Have you ever let one bad experience ruin the rest of your day?

I know I have.

In fact, I had an experience like that today and it taught me 3 valuable lessons.

Let me share them with you now.

Creating Value is Hard

I spent the entire morning writing an article that I really wanted to be good. I cited research studies, looked up video clips from some of the world's most prominent thought leaders, and edited for 2 hours. In the end, I was totally underwhelmed by the result.

Creating something valuable is hard.

It doesn't matter if you're building a business, creating art, or forming a relationship. There are bound to be days when your best effort turns out to be mediocre. It's easy to feel like you're wasting your time. And if you're working on something really important to you, then it's easy to let one wasted effort spoil the rest of your day.

That's how I felt about 30 minutes ago.

The article I wrote was disjointed and tried to cover too much ground without getting to a tangible action point that you could actually use in your life. (Giving you something to act on to live a healthier life is my primary goal whenever writing an article.)

To make an example of myself, I decide to leave the article up. If you're interested, you can read it here.

Eventually, I decided to stop staring at the screen and do my pushup workout for the day. (I'm working toward doing 100 pushups in row. Once I do it, I'll share my whole program and lessons learned with you.)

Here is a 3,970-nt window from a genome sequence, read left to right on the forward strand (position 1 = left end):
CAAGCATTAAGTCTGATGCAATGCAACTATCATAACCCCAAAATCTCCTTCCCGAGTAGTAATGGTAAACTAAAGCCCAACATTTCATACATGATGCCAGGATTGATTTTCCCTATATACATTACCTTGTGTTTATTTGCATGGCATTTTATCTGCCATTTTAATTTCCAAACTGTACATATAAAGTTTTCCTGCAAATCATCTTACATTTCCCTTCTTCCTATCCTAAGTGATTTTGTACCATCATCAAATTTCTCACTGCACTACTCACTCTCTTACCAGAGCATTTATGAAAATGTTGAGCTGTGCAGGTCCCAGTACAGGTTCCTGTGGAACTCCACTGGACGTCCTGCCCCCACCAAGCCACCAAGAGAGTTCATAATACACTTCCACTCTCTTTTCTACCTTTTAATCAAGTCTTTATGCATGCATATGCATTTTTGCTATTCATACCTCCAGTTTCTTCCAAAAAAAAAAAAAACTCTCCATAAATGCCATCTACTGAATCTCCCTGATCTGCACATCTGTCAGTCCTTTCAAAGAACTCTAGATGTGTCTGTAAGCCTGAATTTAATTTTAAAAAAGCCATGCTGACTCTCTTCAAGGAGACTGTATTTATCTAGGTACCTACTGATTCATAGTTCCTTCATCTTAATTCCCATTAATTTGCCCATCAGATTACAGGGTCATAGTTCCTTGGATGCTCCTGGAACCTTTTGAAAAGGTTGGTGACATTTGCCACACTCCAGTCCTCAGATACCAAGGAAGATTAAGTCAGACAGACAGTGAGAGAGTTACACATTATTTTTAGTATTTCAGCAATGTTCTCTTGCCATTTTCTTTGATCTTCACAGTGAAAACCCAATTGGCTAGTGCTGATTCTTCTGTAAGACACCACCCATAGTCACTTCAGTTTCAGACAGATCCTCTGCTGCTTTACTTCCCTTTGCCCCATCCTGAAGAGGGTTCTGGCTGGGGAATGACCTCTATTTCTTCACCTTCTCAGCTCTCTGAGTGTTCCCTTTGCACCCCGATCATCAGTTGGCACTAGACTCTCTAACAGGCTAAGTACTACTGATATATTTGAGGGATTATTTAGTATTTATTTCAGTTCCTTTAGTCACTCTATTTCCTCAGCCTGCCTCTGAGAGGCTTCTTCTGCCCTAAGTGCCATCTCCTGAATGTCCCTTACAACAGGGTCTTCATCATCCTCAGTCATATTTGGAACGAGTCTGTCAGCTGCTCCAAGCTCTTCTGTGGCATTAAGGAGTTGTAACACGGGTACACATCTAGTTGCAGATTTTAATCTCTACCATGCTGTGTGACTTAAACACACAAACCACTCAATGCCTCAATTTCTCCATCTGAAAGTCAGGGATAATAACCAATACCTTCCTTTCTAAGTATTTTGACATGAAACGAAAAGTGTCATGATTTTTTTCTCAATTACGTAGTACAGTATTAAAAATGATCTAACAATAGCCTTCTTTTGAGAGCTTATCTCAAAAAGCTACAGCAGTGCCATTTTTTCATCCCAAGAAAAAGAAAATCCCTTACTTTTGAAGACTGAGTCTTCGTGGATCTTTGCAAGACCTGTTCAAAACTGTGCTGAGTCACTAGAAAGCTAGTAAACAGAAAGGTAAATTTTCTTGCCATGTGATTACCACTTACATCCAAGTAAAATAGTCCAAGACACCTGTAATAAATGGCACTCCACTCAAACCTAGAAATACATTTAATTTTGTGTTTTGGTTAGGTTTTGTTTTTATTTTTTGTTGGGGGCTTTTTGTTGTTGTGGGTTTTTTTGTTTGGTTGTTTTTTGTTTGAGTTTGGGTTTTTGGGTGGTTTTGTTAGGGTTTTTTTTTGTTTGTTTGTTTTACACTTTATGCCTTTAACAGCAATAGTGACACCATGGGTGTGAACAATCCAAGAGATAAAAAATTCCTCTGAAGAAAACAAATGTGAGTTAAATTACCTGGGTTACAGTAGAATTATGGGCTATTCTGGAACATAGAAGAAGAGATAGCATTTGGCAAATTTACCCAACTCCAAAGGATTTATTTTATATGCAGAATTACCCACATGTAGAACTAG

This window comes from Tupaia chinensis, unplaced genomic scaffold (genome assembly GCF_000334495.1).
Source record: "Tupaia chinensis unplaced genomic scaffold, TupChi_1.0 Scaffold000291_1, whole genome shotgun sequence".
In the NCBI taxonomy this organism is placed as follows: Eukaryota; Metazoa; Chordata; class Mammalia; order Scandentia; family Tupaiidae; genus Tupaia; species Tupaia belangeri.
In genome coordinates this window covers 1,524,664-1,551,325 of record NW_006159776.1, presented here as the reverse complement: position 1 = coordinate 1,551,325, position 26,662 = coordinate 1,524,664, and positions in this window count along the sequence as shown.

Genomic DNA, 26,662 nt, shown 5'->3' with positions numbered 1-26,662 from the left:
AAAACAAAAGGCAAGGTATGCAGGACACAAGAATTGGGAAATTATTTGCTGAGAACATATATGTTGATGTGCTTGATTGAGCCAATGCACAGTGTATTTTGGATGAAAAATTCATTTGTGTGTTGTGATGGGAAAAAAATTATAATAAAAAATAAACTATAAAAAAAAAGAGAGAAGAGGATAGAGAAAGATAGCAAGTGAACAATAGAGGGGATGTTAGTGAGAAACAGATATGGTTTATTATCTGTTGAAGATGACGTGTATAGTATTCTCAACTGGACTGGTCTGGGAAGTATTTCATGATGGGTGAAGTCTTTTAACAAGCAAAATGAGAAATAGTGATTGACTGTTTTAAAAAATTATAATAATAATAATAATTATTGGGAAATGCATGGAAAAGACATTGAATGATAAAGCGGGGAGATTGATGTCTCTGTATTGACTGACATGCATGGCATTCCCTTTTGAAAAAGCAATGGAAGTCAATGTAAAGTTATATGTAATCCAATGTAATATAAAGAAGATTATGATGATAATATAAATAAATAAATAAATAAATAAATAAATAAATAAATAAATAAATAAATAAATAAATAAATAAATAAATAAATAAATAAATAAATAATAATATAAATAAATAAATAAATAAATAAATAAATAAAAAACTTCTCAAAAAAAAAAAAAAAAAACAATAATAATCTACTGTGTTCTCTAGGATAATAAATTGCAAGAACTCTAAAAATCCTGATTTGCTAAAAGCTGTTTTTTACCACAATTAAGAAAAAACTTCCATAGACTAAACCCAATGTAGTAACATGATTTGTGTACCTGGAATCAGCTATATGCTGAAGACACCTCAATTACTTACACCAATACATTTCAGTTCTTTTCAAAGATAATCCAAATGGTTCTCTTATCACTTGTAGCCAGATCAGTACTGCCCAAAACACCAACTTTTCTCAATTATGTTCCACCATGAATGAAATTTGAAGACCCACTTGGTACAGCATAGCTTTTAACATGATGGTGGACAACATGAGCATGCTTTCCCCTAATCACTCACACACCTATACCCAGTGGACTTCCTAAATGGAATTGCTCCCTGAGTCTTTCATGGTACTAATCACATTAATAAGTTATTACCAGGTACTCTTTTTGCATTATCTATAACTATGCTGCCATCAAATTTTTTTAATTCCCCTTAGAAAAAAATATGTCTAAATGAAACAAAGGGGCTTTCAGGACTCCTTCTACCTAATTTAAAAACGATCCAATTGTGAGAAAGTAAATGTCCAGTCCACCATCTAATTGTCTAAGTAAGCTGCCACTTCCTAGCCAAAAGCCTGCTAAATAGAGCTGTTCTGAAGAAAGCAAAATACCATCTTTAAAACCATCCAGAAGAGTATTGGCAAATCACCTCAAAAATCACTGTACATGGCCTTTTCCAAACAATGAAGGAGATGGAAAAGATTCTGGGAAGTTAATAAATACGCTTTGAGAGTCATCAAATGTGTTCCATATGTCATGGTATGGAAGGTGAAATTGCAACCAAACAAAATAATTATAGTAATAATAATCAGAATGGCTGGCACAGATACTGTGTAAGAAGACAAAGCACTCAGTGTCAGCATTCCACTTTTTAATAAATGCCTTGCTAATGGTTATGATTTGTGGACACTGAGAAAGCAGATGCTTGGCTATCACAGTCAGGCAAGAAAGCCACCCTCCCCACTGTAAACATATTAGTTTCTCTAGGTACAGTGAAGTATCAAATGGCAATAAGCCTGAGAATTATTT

What Happened?

Instead of letting my poor writing ruin my workout mentality, I decided to get excited about the workout, focus on the task at hand, and I ended up setting a new personal record for pushups in a single workout.

The personal record is great, but the lessons that are underneath it are much more important. In fact, these lessons tie directly into 3 of the core beliefs that our community has…

1. Health and happiness is the foundation of living a remarkable life.

Fitness has saved my day more than once. There's something about physical movement that centers the mind.

Think about the highest performing people from any field in life. How many of them are severely unhealthy and out of shape? Very few.

If you're struggling with something mentally, then get out and move physically.

2. Live in the arena instead of judging from the crowd.

If you play the game, then there will be days when you get your ass handed to you. You'll produce average work, you'll make stupid decisions, you'll get beat by someone who is smarter, faster, or better.

That's the cost of admission. That's the price of being in the thick of things instead of watching from the sideline.

It's better to work on things that are important to you and feel the frustration of failure than to play it safe and never push yourself.

3. Move toward the next thing, not away from the last thing.

Struggling with your latest project? Go have a good workout.

Failing to get your business off the ground? Grab lunch with a good friend.

Confused about what your boss wants from you? Make a tasty meal for dinner.

If something isn't going well, then don't run from it. Find something else to get excited about instead. Spend as much time as you can doing things that pull you in rather than pushing frustration away.

Move toward the next thing, not away from the last thing. It's a subtle shift that makes all the difference in the world.

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